Apollo (Olympians, #8)
From high atop Olympus, the nine Muses, or Mousai, recount the story of the powerful and quick-tempered Apollo, the Brilliant One. Born of a she-wolf and Zeus, King of Gods, Apollo is destined fro the greatest of victories and most devastating of failures as his temper, privilege, and pride take him into battle with a serpent, in pursuit of a beautiful but unattainable nymph, and into deadly competition with his beloved. Watch closely as Apollo navigates the tumultuous world in which he lives. Will he rise above the rest and fulfill his destiny as the son of Zeus, or will he falter, consumed by his flaws, and destroy all that he touches?

Apollo (Olympians, #8) Details

TitleApollo (Olympians, #8)
Author
LanguageEnglish
ReleaseJan 26th, 2016
PublisherFirst Second
ISBN-139781626720152
Rating
GenreSequential Art, Graphic Novels, Fantasy, Mythology, Comics, Young Adult, Greek Mythology

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Apollo (Olympians, #8) Review

  • Calista
    January 1, 1970
    I do love Mythology. I like how George has a different way of telling the myth for each novel. In this one, he uses the 9 muses who are associated with Apollo to tell 7 short stories about Apollo. I read a lot about mythology and George is always able to put in some little myth that I haven't heard of. Apollo is terribly unlucky in love. He is also a pompous ass, but compelling at the same time. I would say that he or Hermes are probably my favorite male gods in these stories.I love George's art I do love Mythology. I like how George has a different way of telling the myth for each novel. In this one, he uses the 9 muses who are associated with Apollo to tell 7 short stories about Apollo. I read a lot about mythology and George is always able to put in some little myth that I haven't heard of. Apollo is terribly unlucky in love. He is also a pompous ass, but compelling at the same time. I would say that he or Hermes are probably my favorite male gods in these stories.I love George's artwork and the energy that leaps off the page. I like his point of view and story telling. These are great comics for anyone who enjoys myths. I also like that George didn't change the gender of Hyacinth as some stories do. In school Hyacinth was always a girl. George leaves Hyacinth as a male that Apollo is in love with. I hope he tells these stories for years to come. I'm not ready to end this.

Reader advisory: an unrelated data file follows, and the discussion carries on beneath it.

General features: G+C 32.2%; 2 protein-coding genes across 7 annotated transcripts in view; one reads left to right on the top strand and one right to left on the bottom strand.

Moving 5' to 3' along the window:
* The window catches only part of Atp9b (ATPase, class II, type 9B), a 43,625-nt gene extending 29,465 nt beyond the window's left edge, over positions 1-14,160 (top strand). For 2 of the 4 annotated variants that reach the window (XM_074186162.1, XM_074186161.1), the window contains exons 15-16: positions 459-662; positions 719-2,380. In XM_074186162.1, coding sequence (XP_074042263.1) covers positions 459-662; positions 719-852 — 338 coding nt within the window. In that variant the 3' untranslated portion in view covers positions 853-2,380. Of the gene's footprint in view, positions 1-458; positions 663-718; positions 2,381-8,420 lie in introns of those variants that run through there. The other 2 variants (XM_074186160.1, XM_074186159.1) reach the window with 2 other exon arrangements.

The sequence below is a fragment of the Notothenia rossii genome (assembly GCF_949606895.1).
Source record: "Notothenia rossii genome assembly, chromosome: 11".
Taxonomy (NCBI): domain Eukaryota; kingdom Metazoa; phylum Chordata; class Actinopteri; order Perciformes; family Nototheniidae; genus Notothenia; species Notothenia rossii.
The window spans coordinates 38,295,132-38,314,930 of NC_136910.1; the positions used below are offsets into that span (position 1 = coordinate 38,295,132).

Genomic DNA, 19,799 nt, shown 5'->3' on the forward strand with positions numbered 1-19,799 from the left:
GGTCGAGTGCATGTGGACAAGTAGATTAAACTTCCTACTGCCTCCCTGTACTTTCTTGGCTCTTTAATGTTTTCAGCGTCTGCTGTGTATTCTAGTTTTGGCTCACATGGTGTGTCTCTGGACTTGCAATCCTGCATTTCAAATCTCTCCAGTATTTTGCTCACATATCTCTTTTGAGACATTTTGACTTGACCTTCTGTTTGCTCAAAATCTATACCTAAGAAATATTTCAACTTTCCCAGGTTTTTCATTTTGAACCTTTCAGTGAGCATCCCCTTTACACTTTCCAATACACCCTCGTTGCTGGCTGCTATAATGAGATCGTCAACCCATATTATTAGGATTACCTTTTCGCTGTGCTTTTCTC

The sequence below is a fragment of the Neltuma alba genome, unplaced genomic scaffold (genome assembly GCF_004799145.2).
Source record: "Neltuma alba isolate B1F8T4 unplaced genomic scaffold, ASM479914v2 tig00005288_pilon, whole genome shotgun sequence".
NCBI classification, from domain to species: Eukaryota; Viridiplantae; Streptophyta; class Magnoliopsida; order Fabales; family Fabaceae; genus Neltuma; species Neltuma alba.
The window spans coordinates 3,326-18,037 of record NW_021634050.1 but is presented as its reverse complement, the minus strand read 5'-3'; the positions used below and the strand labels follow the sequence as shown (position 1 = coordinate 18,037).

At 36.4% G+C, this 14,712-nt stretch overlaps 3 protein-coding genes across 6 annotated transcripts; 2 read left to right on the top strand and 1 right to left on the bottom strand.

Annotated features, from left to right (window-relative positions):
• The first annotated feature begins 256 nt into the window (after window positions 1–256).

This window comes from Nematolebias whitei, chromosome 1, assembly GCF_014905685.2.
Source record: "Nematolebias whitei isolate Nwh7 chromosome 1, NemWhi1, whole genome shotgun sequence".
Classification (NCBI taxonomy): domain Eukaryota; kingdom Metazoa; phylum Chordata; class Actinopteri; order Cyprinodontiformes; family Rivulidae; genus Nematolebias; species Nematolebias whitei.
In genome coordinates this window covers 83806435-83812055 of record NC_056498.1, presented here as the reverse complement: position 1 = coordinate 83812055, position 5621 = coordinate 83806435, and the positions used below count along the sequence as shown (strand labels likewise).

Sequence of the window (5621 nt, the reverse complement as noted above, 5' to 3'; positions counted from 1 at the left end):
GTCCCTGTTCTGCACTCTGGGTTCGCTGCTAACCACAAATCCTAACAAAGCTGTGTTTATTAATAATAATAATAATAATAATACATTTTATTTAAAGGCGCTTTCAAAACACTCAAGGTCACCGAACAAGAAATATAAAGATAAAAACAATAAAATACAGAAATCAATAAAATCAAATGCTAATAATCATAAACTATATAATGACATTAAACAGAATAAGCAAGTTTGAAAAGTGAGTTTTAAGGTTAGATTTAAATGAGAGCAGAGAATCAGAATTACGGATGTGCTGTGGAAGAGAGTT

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  • Courtney
    January 1, 1970
    Book released on Jan. 26/16This is another solid entry in O'Connor's Olympians series, this time covering the legends of Apollo who is best known as the sun god (but also holds healing and prophecy, among others, under his purview). As usual, the artwork is very well-done, in the same unique style as O'Connor's other books. And following previous formats, in this book readers can find extras such as Character profiles, as well as interesting facts and notes that O'Connor collected while research Book released on Jan. 26/16This is another solid entry in O'Connor's Olympians series, this time covering the legends of Apollo who is best known as the sun god (but also holds healing and prophecy, among others, under his purview). As usual, the artwork is very well-done, in the same unique style as O'Connor's other books. And following previous formats, in this book readers can find extras such as Character profiles, as well as interesting facts and notes that O'Connor collected while researching the myths themselves. Personally I always find these notes really interesting, with all the little details he discovers and discussions on how the stories varied from place to place and time to time.As usual, while O'Connor covers some of the better-known stories (such as Letos' journey throughout her pregnancy, and the birth of the twins), he also breaks new ground for readers by telling some of the stories that aren't as well-known. Here, these stories include a 'morality tale' of sorts, warning against hubris that is shown through a musical competition between Apollo and a prideful Satyr... which, as isn't unusual for Greek mythology, ends quite badly for the satyr. I was a little surprised, however, in how many stories were included in this volume that I wasn't familiar with - The contest with the satyr, or Apollo fighting the python, and founding the temples, for example. It made for a nice change, as opposed to going over the same stories as many other books of mythology. It also opens readers' eyes to another side of the mythology, as some of the darker myths often get bypassed in the focus on Apollo's roles in music and medicine. I received an ARC/pre-view of this graphic novel from First Second books through Netgalley, in exchange for an honest review.
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  • First Second Books
    January 1, 1970